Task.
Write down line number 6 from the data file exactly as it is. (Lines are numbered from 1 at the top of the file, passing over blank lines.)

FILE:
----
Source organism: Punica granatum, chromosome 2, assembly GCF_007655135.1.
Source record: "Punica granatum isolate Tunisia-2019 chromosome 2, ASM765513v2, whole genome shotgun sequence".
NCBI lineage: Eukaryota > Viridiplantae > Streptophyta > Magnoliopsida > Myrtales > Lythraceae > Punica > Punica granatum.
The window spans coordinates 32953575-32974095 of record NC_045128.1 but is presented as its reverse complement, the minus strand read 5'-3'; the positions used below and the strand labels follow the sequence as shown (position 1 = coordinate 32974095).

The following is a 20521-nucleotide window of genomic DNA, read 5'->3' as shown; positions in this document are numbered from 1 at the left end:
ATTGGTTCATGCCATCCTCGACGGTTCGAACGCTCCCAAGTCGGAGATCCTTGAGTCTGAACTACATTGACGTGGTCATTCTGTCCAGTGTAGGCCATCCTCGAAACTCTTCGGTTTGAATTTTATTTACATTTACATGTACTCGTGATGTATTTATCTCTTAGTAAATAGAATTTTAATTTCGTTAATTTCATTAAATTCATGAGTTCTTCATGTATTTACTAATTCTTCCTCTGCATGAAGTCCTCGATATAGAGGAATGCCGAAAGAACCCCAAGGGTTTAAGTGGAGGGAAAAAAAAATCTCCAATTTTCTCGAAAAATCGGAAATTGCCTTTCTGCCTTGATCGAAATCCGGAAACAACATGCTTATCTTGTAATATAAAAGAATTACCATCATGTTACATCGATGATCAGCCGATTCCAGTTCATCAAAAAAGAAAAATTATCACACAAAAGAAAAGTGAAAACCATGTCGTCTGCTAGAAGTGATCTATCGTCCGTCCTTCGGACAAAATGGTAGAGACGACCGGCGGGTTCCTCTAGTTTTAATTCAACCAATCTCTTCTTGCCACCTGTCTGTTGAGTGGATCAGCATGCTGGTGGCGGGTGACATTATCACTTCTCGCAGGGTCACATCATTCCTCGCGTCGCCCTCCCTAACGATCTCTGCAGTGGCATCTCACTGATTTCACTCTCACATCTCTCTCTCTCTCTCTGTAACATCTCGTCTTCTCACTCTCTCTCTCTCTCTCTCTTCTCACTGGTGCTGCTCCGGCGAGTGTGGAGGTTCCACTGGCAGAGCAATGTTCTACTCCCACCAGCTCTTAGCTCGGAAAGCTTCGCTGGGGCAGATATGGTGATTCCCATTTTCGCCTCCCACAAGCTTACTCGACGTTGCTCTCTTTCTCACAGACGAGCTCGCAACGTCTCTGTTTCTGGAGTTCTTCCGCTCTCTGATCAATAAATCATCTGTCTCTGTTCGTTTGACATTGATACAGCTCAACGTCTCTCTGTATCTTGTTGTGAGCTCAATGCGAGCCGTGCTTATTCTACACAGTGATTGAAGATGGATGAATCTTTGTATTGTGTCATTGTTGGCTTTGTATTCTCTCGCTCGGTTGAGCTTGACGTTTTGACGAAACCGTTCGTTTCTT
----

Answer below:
ATTGGTTCATGCCATCCTCGACGGTTCGAACGCTCCCAAGTCGGAGATCCTTGAGTCTGAACTACATTGACGTGGTCATTCTGTCCAGTGTAGGCCATCCTCGAAACTCTTCGGTTTGAATTTTATTTACATTTACATGTACTCGTGATGTATTTATCTCTTAGTAAATAGAATTTTAATTTCGTTAATTTCATTAAATTCATGAGTTCTTCATGTATTTACTAATTCTTCCTCTGCATGAAGTCCTCGATATAGAGGAATGCCGAAAGAACCCCAAGGGTTTAAGTGGAGGGAAAAAAAAATCTCCAATTTTCTCGAAAAATCGGAAATTGCCTTTCTGCCTTGATCGAAATCCGGAAACAACATGCTTATCTTGTAATATAAAAGAATTACCATCATGTTACATCGATGATCAGCCGATTCCAGTTCATCAAAAAAGAAAAATTATCACACAAAAGAAAAGTGAAAACCATGTCGTCTGCTAGAAGTGATCTATCGTCCGTCCTTCGGACAAAATGGTAGAGACGACCGGCGGGTTCCTCTAGTTTTAATTCAACCAATCTCTTCTTGCCACCTGTCTGTTGAGTGGATCAGCATGCTGGTGGCGGGTGACATTATCACTTCTCGCAGGGTCACATCATTCCTCGCGTCGCCCTCCCTAACGATCTCTGCAGTGGCATCTCACTGATTTCACTCTCACATCTCTCTCTCTCTCTCTGTAACATCTCGTCTTCTCACTCTCTCTCTCTCTCTCTCTTCTCACTGGTGCTGCTCCGGCGAGTGTGGAGGTTCCACTGGCAGAGCAATGTTCTACTCCCACCAGCTCTTAGCTCGGAAAGCTTCGCTGGGGCAGATATGGTGATTCCCATTTTCGCCTCCCACAAGCTTACTCGACGTTGCTCTCTTTCTCACAGACGAGCTCGCAACGTCTCTGTTTCTGGAGTTCTTCCGCTCTCTGATCAATAAATCATCTGTCTCTGTTCGTTTGACATTGATACAGCTCAACGTCTCTCTGTATCTTGTTGTGAGCTCAATGCGAGCCGTGCTTATTCTACACAGTGATTGAAGATGGATGAATCTTTGTATTGTGTCATTGTTGGCTTTGTATTCTCTCGCTCGGTTGAGCTTGACGTTTTGACGAAACCGTTCGTTTCTT